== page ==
EDITORIALS

Same-sex marriage is a legal right

You Ya-ting (left) and her partner Huang Mei-yu stamp their names in front of a statue of Buddha in the prayer hall as they are married in the first Taiwan same sex Buddhist ceremonial wedding in Taoyuan, Taiwan on Saturday, Aug. 11, 2012. Taiwan still does not legally recognize same sex marriage.
Wally Santana | AP
You Ya-ting (left) and her partner Huang Mei-yu stamp their names in front of a statue of Buddha in the prayer hall as they are married in the first Taiwan same sex Buddhist ceremonial wedding in Taoyuan, Taiwan on Saturday, Aug. 11, 2012. Taiwan still does not legally recognize same sex marriage.
Posted Aug. 21, 2012, at 3:58 p.m.

People of faith will rightfully wrestle with the question of whether to legalize same-sex marriage, but we hope all Mainers, whether they have a religion or not, will recognize that there is a difference between marriage in a church or synagogue and marriage in the eyes of the state.

Mainers will have a fair, clear ballot question when they vote on same-sex marriage in November. The emphasis of the single sentence is on the state and marriage licenses, not on the redefinition of marriage. It will read: “Do you want to allow the State of Maine to issue marriage licenses to same-sex couples?”

Though beliefs and the law often conflict with each other, this question is plainly about the law. The law allows people of all religions, or no religion, to marry, so why should religion decide whether gay couples can wed? Arguing against same-sex marriage on religious grounds may have meaning for some people of faith, but it is, in the larger picture, beside the point.

Just as the law should allow the state to give same-sex couples marriage licenses, it’s the law that allows clergy to decide for themselves whether to perform a marriage ceremony — whether the couple is gay or not. If voters approve same-sex marriage on Nov. 6, clergy will still have the freedom to marry couples of their choosing.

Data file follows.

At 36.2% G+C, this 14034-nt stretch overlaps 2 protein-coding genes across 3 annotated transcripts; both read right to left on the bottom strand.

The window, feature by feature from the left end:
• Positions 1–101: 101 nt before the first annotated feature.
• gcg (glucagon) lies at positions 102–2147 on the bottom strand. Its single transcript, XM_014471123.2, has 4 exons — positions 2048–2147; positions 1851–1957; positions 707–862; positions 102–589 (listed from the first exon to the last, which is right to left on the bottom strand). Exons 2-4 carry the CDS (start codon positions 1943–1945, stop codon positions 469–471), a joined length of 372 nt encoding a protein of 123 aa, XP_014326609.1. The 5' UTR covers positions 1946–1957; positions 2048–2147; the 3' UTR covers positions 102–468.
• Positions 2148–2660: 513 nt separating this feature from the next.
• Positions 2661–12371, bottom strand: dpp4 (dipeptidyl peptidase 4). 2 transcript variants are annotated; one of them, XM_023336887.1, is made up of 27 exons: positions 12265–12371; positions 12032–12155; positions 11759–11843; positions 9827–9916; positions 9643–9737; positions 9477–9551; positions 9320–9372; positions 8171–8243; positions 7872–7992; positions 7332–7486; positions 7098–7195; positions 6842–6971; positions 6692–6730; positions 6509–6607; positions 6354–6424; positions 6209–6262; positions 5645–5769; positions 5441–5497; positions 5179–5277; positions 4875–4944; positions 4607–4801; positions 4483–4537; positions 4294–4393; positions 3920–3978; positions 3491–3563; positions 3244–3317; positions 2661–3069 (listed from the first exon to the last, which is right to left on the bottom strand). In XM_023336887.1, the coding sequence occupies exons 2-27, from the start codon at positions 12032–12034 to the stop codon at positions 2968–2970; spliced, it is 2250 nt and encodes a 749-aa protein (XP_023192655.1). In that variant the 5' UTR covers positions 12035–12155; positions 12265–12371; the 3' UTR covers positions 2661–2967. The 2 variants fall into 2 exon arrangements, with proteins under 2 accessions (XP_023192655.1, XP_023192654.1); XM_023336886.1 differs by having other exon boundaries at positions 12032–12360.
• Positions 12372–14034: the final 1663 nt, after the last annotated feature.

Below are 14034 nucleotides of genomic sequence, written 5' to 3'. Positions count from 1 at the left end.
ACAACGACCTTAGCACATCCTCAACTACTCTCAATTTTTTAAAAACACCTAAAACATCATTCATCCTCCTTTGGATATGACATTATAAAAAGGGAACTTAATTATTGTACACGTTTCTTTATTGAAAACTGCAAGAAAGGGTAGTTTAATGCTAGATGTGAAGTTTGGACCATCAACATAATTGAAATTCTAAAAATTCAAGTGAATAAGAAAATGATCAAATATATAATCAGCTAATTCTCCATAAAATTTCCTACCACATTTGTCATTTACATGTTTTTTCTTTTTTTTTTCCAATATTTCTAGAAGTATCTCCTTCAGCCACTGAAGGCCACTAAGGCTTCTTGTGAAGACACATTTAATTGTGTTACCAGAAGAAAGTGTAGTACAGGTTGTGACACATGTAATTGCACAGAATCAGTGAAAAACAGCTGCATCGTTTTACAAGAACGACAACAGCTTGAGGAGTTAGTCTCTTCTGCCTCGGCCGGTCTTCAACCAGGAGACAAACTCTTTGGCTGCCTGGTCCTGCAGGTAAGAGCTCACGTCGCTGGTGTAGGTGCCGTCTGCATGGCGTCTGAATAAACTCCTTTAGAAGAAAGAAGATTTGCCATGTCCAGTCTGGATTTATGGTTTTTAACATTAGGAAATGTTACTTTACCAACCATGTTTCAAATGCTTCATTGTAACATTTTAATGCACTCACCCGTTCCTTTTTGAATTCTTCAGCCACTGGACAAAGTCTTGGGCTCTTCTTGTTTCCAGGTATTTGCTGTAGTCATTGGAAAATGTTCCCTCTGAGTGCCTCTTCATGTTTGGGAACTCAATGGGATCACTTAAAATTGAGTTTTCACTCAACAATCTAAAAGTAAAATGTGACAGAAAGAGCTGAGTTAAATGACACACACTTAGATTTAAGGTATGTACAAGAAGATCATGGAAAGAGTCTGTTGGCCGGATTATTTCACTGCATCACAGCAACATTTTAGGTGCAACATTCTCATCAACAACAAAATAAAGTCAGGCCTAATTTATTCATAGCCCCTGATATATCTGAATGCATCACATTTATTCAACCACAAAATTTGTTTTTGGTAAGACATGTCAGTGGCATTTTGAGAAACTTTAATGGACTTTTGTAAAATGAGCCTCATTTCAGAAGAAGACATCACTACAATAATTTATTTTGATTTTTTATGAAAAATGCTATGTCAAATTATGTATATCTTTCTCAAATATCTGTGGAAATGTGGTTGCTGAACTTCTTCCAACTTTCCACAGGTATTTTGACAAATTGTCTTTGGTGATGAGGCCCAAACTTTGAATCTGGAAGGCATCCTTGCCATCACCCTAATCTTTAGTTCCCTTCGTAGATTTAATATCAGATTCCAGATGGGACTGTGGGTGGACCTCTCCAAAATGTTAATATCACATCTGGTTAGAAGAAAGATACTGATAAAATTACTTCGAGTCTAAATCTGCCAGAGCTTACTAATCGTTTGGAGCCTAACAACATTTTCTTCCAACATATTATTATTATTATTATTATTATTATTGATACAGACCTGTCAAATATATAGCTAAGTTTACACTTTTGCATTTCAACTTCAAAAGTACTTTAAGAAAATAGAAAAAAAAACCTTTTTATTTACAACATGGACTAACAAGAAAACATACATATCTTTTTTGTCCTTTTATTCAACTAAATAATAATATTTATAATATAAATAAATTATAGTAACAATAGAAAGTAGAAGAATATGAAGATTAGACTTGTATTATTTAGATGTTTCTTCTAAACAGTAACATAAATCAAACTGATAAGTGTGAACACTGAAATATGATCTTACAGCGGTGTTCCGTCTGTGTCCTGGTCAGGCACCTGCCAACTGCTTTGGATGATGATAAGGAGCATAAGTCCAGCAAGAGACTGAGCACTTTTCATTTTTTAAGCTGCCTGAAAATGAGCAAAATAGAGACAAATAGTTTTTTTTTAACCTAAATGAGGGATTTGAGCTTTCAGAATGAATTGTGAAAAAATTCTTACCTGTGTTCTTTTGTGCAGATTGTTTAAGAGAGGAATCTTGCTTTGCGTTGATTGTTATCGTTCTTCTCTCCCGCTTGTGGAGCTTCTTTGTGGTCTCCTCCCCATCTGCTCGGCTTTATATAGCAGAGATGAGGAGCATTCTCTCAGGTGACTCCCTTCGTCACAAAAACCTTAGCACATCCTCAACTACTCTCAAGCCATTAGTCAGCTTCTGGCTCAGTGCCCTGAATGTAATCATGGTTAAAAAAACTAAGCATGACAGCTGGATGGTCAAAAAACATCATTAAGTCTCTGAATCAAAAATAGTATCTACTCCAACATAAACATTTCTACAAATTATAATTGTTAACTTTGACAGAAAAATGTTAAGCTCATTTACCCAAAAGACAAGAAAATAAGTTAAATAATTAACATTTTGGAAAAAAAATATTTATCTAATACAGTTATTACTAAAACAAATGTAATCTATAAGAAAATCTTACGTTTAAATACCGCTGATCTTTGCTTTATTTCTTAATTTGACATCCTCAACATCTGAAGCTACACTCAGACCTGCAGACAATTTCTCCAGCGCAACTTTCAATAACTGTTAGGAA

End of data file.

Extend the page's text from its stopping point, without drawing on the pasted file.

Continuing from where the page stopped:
So when Col. Kris Mineau of North Reading, Mass., president of the Massachusetts Family Institute, spoke at a meeting of the Knox-Lincoln County Tea Party in Warren recently, where people ate food from Chick-fil-A, a company opposing same-sex marriage, his words were hollow.

“We’re in a real battle for the heart and soul of America. Our rights come not from government but from God. If rights come from government, then government becomes God,” Mineau said.

His tautology is a ludicrous argument alone. But how do legal rights not come from government? That’s exactly where they come from. Does he forget that Mainers and people everywhere hold a variety of faiths? Should we not grant rights to Sikhs, Buddhists and Muslims because they worship different gods?

His own state of Massachusetts was the first to legalize same-sex marriage eight years ago after the Massachusetts Supreme Court ruled that it was required under the equal protection clause of the state’s Constitution.

The U.S. Constitution also mandates that no state shall “deny to any person within its jurisdiction the equal protection of the laws.” It says “any person,” not just those who are straight and Christian.

Perhaps Mineau does not believe in government-granted rights because they already run counter to his philosophy?

If same-sex marriage is legalized, churches, temples and mosques will not be required to perform wedding ceremonies. At the very least, religious leaders could acknowledge that the legal freedom they have to choose who to join in marriage is the same legal freedom same-sex couples are seeking to be able to marry. And it is just that: freedom under the law, not the church.

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